Two Rochester Institute of Technology student teams from Saunders College of Business were named Global Top 100 Performers in a head-to-head competition against 2,084 teams from 122 worldwide colleges and universities.
The MBA graduate students competed in the Glo-Bus simulation strategy game, an online exercise where students’ strategy and decision-making skills are put to the test as they develop business plans and compete against each other for the market share. Each week, Glo-Bus lists the top 100 Global Performers in four categories: overall score, earnings per share, return on equity and stock price.
Tied at 59th place for overall scoring in the Global Top 100 ranking were team co-managers: Michael Gibbs, MBA in accounting from Pittsford, N.Y.; Mollie Hamilton, MBA in supply chain and management information systems from Victor, N.Y., and David Nitsch, MBA in marketing from Penfield, N.Y.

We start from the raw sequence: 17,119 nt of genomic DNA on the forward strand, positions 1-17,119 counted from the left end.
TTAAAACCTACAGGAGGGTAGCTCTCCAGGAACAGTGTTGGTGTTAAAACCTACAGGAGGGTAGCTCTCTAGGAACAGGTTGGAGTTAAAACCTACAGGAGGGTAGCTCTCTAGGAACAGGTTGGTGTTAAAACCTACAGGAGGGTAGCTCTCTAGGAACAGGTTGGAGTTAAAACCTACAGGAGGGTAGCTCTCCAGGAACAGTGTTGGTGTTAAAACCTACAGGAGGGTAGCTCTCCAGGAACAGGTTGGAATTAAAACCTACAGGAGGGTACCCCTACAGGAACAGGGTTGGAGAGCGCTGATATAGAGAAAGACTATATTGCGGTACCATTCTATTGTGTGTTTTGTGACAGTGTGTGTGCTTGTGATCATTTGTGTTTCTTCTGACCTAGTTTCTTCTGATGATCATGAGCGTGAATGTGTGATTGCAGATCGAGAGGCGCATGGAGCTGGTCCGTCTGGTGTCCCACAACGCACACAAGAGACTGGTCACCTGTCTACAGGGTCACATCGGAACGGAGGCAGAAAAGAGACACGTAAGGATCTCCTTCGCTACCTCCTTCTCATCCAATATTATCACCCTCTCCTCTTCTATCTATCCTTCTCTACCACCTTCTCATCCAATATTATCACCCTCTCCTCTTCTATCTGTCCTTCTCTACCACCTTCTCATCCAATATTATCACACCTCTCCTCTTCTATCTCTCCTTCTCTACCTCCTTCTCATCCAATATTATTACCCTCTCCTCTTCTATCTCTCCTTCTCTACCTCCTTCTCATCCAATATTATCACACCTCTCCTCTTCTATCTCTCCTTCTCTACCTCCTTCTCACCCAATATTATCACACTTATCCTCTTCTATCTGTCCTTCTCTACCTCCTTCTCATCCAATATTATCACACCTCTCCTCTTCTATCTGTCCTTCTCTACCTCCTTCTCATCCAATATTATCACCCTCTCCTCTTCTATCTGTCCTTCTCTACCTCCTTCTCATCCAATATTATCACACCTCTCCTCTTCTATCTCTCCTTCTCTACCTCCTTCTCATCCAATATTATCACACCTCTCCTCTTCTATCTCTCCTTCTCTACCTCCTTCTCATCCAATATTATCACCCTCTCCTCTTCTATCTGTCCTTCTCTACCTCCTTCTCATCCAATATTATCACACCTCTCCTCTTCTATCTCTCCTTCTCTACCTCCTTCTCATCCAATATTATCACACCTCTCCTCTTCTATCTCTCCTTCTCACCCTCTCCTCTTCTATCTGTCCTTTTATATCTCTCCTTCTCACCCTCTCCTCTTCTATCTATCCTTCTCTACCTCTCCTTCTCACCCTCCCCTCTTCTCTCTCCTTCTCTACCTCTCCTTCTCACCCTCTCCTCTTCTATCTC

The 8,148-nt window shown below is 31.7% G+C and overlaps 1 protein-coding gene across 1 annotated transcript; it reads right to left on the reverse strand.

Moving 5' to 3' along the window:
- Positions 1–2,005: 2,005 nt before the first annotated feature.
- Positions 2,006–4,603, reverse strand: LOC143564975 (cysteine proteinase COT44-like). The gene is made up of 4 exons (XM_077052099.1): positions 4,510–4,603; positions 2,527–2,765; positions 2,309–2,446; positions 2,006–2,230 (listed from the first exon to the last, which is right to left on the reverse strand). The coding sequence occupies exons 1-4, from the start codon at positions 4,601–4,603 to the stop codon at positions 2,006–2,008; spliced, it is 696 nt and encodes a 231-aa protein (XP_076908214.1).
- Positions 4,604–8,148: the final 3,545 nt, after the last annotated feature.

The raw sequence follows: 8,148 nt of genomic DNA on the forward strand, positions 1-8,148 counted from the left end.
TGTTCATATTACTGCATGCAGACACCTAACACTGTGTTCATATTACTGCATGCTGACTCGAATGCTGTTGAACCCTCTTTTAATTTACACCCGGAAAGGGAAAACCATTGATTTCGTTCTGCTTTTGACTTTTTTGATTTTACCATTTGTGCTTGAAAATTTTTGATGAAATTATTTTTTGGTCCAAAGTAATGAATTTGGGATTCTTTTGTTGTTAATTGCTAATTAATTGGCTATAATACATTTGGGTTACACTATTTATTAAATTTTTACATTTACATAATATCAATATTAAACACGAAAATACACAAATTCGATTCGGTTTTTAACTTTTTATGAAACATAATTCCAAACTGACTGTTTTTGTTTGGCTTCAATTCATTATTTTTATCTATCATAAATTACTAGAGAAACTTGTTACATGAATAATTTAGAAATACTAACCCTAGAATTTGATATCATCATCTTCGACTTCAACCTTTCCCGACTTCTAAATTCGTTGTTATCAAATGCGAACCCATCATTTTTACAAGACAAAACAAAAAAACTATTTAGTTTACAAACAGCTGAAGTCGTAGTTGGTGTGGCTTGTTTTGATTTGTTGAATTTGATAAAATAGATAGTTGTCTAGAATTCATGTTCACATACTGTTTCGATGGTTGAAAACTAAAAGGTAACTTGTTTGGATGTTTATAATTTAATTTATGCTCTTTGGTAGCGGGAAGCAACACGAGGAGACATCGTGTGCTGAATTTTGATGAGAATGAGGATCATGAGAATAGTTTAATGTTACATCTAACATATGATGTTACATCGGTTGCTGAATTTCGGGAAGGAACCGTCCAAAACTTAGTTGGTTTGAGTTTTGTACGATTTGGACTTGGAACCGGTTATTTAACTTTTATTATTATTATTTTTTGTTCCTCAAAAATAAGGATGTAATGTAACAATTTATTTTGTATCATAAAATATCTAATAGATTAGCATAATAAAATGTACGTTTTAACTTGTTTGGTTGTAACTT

Tied at 72nd place for return on equity in the Global Top 100 ranking were team co-managers: Peter Downing, MBA in accounting from Blacklick, Ohio, Nicholas Guerin, MBA in accounting from Fairport, N.Y., and Taurance Robnett, MBA in business administration from Shelburne, Vt.
According to Professor dt ogilvie, distinguished professor of urban entrepreneurship and former dean and professor of business strategy at Saunders College, strategic management is the process of formulating, implementing and evaluating the actions necessary for an organization to develop and maintain a competitive advantage over its rivals.
“Students achieve course objectives through hands-on experience in running a company using the concepts and themes from the course,” said ogilvie. “Simulations give them the opportunity to learn, examine and practice strategy in a ‘real-world’ context by making decisions for their own simulated firm.”
RIT’s Competitive Strategy Glo-Bus students also outperformed the worldwide averages of all graduate classes on their mid-term exam for each chapter and each learning objective as reported in the Glo-Bus Learning Assurance Report for Multi-Chapter Test 1.
“Their overall percent of correct answers was 92.2 vs. the 83.2 worldwide percent of correct answers,” said ogilvie.